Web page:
Moving around too much when feeling nauseous can trigger vomiting. So, try to avoid too much movement, especially just after you’ve had a meal. When resting, stay in an upright or seated position and avoid lying on your belly.

Avoid strong smells

Some individuals are very sensitive to strong smells, and even the smell of sweetly scented perfumes may trigger nausea. So, when feeling nauseous, it’s best to avoid any strong smells that you usually find to be unpleasant.

Eat crackers and saltines

Eating saltines and crackers may help keep vomiting at bay. They can help absorb stomach acids that irritate the stomach and cause vomiting. Saltines are high in sodium, so it’s best to be mindful about including them in your daily diet.

Drink sweetened liquids

Drinking clear, sweetened liquids, like fruit juice, could help keep nausea and vomiting at bay. Their sugar content may help calm the stomach. Try to avoid beverages made from grapefruit and oranges because they’re too acidic.

Take OTC medication

Medication, like Pepto-Bismol, may help protect the linings of the stomach and prevent vomiting caused by conditions like food poisoning. Before taking OTC medication, make sure to consult your gastrointestinal specialist.

Try breathing exercises

Take a deep breath, allowing your abdomen to expand, and hold it for about three seconds. Then, slowly breathe out, allowing your abdomen to relax. Repeat this exercise several times until the feeling of nausea begins to subside.

What people say about us

Visit the Sydney Gut Clinic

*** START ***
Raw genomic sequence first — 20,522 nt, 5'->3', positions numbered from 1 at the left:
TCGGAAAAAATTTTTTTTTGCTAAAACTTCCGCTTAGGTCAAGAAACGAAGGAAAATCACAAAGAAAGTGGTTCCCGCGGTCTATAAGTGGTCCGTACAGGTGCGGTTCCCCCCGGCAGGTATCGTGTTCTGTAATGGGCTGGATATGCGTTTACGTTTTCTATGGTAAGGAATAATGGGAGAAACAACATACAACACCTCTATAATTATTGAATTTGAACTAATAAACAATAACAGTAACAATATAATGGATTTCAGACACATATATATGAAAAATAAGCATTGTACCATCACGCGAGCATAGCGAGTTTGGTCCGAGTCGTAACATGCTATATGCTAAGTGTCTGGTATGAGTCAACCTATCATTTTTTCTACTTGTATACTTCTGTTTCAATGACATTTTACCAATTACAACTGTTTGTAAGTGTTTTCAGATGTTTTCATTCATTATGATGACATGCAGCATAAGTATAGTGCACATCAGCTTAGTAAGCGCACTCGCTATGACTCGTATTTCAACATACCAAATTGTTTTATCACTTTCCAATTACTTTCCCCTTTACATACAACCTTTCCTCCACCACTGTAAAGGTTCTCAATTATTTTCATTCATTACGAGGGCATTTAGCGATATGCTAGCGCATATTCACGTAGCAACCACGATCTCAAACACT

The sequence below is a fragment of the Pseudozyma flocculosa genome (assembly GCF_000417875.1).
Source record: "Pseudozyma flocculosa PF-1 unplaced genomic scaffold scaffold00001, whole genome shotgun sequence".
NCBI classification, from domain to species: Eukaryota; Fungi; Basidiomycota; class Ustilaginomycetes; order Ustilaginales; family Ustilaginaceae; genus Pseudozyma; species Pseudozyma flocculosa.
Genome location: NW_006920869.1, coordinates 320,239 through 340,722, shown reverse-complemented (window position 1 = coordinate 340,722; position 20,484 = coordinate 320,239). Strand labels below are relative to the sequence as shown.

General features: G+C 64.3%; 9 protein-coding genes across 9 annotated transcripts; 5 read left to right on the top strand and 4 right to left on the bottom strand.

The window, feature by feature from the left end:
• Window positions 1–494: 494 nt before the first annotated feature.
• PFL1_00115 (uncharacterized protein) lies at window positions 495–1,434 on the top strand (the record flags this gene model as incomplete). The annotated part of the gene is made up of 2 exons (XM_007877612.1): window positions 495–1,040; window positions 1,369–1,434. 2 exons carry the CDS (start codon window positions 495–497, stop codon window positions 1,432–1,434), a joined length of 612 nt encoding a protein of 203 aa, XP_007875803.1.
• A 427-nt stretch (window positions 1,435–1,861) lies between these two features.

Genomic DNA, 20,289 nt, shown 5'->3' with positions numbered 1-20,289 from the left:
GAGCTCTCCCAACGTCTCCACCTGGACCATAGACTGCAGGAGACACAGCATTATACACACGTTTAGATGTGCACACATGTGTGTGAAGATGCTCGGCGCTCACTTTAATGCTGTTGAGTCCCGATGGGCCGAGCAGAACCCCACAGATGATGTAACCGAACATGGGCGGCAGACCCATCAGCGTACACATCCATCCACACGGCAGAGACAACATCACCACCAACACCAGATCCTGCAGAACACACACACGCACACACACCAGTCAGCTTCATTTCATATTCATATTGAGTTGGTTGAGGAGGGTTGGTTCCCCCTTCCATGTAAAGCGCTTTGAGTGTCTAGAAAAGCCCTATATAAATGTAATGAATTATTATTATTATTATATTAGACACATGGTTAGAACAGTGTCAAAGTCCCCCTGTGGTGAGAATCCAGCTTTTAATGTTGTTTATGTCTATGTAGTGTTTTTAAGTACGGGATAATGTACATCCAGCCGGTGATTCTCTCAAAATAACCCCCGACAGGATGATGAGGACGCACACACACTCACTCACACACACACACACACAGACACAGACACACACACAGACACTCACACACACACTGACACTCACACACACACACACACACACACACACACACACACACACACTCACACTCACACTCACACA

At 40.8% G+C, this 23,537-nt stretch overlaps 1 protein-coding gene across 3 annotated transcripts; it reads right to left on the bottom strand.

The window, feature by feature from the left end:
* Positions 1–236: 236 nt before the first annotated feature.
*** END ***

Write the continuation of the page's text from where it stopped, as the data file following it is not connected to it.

At the Sydney Gut Clinic, our team of trusted and experienced specialists is dedicated to delivering high-quality care for your gastrointestinal conditions.

If you’re experiencing symptoms like vomiting after eating, get in touch with our team today to receive the support and treatment you need to relieve your symptoms.

FAQ

Could throwing up after eating indicate a serious medical condition?

While vomiting after a meal may not always be a sign of a serious underlying illness, if it continues to happen frequently and is accompanied by other symptoms like severe abdominal pain and fever, a visit to a doctor may be warranted.

Is excessive vomiting harmful?

Yes, it is. 

If left untreated, excessive vomiting may lead to dehydration and it could damage the lining of the oesophagus.

How should I sleep in if I feel nauseous?

Try lying down while keeping your body in an elevated position, and avoid sleeping on the right side of your body.

Speak to our trained medical team for support and treatment for nausea and vomiting after eating.

    Fields marked with an * are required

    Please choose the doctor you would like to consult*